There are three stories in this issue. One of them, “The Dome of Florence” by Richard Marsden, is a novella. I really like the novella length. This would have been the story I would have preferred to look at here, but because of its length, it’s broken up into two parts. This is the first part. For that reason, I’ll have to examine it another time.
The longer of the two, “Demon Song” by A. R. Williams, is the tale of Nobuyashi, a samurai seeking vengeance. It’s also a tale of loss and forgetting, how sometimes the things we strive for cause us to lose sight of the reasons we’re striving. There’s plenty of supernatural action and swordplay in this one, as well as some philosophy about the differences between honor and justice. There’s more depth to this story than initially appears. It’s obvious early on that some of the characters are ghosts, but the question is which ones?
This story develops the characters in a slightly different way. Instead of backstory or infodumps about what came before the opening line, Williams develops much Nobuyashi’s character through the conversations he has with the people he encounters on his quest for vengeance. These conversations often take the form of a series of questions asked to him.
One thing I did find a little annoying was that we aren’t told any of the details that led to Nobuyashi’s desire for vengeance, nor are we given many details about Uyeda, the man he seeks vengeance against. For this reason, pay close attention to what the woman in the opening scene tells Nobuyashi about Uyeda. Once I thought over that exchange, the role Uyeda played in events made much more sense.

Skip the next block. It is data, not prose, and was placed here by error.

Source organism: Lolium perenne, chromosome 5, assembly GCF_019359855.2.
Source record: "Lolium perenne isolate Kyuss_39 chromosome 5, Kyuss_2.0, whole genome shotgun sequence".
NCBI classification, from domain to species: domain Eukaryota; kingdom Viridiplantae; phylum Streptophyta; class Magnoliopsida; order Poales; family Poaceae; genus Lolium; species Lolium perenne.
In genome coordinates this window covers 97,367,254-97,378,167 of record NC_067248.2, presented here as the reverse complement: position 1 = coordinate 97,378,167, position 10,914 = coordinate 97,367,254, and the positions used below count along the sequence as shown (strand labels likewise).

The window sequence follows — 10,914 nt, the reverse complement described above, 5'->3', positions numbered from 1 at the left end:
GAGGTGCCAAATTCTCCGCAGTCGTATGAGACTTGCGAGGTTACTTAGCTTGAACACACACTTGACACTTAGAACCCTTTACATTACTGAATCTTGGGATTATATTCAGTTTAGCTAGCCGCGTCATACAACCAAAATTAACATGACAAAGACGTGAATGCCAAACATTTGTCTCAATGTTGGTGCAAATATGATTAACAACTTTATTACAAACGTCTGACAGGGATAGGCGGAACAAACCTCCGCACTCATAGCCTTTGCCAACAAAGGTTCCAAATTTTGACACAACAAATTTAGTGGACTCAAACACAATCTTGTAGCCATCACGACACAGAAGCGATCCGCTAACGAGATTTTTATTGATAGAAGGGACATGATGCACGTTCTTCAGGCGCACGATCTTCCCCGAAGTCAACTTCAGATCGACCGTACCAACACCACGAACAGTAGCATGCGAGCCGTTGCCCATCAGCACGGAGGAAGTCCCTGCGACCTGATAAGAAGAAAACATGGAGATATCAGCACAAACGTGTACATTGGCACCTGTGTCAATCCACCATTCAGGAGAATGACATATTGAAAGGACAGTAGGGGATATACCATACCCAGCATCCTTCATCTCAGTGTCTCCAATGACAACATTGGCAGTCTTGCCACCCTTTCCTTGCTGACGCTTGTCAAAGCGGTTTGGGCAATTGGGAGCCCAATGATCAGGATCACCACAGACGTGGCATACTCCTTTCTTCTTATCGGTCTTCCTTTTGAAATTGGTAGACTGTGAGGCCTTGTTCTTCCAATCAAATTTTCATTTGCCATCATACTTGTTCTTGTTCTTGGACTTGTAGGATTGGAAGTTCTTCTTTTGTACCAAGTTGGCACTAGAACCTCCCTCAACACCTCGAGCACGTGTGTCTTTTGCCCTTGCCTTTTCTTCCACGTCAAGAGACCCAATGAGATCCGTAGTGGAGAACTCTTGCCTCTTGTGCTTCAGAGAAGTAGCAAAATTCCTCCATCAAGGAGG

This is a story with hidden depths, but it will reward the patient reader who is willing to think about what’s going on rather than just follow the action. This story, to use the rule of thumb I invoked on Day One, would make me read more from Heroic Fantasy Quarterly if it were the first story I ever read there.
The second story is much shorter, and frankly was a bit of a disappointment. I was expecting something longer and more involved. The story is “The Baroness Drefelin” by David Pilling. It’s quite short and concerns a knight in love with the Queen of England. Which one, we’re not told, but we are given enough information to know this is fairly soon after the Norman Conquest. When accused of less than a pure desire for the Queen, he kills his accuser and flees. While in Wales, he is told of a baroness who is too beautiful to look upon. Of course, he has to go look. Things, needless to say, aren’t what he is expecting. They weren’t what I was expecting either.
The ending, while different and original, was a bit of a letdown at least to me. I don’t know that this particular tale alone would make me want to read more from this site.
That being said, the two stories when considered together are more than strong enough to make me return to this site. Not that I need them to do that. I already read Heroic Fantasy Quarterly. I’m just saying a random look at the quality is overall high.
So, total quality count (high, low), end of Day 2: 2-1.